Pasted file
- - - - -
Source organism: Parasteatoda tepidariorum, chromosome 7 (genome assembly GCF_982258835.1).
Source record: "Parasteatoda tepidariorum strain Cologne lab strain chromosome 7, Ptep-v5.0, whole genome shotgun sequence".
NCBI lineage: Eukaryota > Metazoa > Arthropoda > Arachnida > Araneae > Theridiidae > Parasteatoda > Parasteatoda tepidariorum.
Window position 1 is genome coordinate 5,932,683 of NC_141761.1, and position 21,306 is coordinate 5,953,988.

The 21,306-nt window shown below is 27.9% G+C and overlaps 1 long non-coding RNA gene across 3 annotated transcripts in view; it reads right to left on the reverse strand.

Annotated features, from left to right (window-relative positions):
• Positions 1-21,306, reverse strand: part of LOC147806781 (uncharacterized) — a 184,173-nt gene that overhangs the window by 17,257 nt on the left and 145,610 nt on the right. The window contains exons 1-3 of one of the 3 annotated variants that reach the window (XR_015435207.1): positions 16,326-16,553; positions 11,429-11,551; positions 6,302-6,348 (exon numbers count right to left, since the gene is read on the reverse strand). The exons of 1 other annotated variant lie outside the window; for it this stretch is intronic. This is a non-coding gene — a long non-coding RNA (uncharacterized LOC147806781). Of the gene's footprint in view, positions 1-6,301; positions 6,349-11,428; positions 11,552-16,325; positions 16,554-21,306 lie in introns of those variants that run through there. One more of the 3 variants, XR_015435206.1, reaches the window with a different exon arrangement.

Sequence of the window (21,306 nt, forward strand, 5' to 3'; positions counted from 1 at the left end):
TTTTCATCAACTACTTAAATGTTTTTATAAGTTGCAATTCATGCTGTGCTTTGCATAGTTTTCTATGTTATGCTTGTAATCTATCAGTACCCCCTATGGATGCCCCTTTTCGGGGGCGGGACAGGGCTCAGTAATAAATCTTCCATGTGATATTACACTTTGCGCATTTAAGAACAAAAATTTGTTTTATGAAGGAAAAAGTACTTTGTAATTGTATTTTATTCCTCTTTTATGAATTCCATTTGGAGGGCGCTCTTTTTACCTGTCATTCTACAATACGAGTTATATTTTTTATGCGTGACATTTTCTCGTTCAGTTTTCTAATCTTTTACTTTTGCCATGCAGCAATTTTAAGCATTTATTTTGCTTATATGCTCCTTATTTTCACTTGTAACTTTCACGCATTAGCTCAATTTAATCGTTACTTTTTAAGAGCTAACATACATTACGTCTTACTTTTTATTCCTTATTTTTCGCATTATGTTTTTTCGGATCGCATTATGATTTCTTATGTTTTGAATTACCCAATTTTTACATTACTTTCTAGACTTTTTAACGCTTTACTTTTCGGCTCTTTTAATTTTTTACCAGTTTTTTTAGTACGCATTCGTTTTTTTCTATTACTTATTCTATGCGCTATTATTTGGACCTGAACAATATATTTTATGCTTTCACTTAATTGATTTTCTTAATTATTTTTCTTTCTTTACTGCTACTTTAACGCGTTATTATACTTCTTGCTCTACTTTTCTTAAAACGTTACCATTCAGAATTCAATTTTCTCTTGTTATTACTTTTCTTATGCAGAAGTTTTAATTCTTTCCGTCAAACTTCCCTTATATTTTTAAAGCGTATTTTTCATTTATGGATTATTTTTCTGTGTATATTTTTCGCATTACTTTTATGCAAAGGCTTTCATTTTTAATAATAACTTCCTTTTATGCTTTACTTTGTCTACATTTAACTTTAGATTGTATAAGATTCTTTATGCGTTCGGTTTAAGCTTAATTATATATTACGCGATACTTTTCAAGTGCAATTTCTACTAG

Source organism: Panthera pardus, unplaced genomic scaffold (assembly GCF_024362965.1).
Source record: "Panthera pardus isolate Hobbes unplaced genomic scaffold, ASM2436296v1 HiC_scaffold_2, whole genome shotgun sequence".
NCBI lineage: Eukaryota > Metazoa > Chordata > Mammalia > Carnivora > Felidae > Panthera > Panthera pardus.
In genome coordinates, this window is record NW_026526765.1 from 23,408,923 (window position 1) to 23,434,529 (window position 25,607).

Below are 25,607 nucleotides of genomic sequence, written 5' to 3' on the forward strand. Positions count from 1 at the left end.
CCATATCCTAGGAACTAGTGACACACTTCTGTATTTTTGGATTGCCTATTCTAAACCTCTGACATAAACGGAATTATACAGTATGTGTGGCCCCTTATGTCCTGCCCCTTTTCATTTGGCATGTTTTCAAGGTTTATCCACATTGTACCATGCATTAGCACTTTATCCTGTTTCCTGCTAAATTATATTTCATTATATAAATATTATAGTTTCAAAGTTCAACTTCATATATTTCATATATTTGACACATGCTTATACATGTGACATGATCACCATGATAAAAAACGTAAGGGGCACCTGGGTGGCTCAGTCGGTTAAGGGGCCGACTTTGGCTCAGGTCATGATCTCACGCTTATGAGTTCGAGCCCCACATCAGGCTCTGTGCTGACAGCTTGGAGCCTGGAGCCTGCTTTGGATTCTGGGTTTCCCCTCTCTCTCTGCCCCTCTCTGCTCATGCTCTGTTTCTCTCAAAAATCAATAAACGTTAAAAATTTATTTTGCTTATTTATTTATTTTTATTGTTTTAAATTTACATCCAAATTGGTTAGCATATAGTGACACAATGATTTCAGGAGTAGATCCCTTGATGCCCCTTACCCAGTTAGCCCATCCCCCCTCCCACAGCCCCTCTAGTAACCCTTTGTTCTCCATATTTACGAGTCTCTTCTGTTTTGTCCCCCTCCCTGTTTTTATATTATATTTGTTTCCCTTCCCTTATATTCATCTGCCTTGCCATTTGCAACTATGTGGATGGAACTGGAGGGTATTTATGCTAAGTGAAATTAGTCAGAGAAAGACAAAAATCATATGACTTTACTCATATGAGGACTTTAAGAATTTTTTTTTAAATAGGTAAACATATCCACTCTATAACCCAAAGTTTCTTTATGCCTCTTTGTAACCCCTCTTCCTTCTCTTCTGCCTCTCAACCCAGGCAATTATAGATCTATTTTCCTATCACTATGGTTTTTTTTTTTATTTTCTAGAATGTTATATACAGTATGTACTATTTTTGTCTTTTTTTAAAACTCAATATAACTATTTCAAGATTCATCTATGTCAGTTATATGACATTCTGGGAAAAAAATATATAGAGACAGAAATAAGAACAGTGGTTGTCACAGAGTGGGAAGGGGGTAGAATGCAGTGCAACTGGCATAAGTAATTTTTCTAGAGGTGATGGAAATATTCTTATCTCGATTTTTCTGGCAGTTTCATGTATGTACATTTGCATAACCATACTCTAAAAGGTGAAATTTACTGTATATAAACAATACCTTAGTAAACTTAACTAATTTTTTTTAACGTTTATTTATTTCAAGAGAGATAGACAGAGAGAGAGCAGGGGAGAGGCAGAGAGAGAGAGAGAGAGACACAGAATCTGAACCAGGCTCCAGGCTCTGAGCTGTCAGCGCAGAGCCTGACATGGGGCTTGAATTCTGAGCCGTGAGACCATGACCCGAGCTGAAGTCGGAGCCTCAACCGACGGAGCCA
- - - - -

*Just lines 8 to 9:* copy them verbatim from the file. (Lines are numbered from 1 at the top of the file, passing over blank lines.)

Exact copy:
Sequence of the window (21,306 nt, forward strand, 5' to 3'; positions counted from 1 at the left end):
TTTTCATCAACTACTTAAATGTTTTTATAAGTTGCAATTCATGCTGTGCTTTGCATAGTTTTCTATGTTATGCTTGTAATCTATCAGTACCCCCTATGGATGCCCCTTTTCGGGGGCGGGACAGGGCTCAGTAATAAATCTTCCATGTGATATTACACTTTGCGCATTTAAGAACAAAAATTTGTTTTATGAAGGAAAAAGTACTTTGTAATTGTATTTTATTCCTCTTTTATGAATTCCATTTGGAGGGCGCTCTTTTTACCTGTCATTCTACAATACGAGTTATATTTTTTATGCGTGACATTTTCTCGTTCAGTTTTCTAATCTTTTACTTTTGCCATGCAGCAATTTTAAGCATTTATTTTGCTTATATGCTCCTTATTTTCACTTGTAACTTTCACGCATTAGCTCAATTTAATCGTTACTTTTTAAGAGCTAACATACATTACGTCTTACTTTTTATTCCTTATTTTTCGCATTATGTTTTTTCGGATCGCATTATGATTTCTTATGTTTTGAATTACCCAATTTTTACATTACTTTCTAGACTTTTTAACGCTTTACTTTTCGGCTCTTTTAATTTTTTACCAGTTTTTTTAGTACGCATTCGTTTTTTTCTATTACTTATTCTATGCGCTATTATTTGGACCTGAACAATATATTTTATGCTTTCACTTAATTGATTTTCTTAATTATTTTTCTTTCTTTACTGCTACTTTAACGCGTTATTATACTTCTTGCTCTACTTTTCTTAAAACGTTACCATTCAGAATTCAATTTTCTCTTGTTATTACTTTTCTTATGCAGAAGTTTTAATTCTTTCCGTCAAACTTCCCTTATATTTTTAAAGCGTATTTTTCATTTATGGATTATTTTTCTGTGTATATTTTTCGCATTACTTTTATGCAAAGGCTTTCATTTTTAATAATAACTTCCTTTTATGCTTTACTTTGTCTACATTTAACTTTAGATTGTATAAGATTCTTTATGCGTTCGGTTTAAGCTTAATTATATATTACGCGATACTTTTCAAGTGCAATTTCTACTAG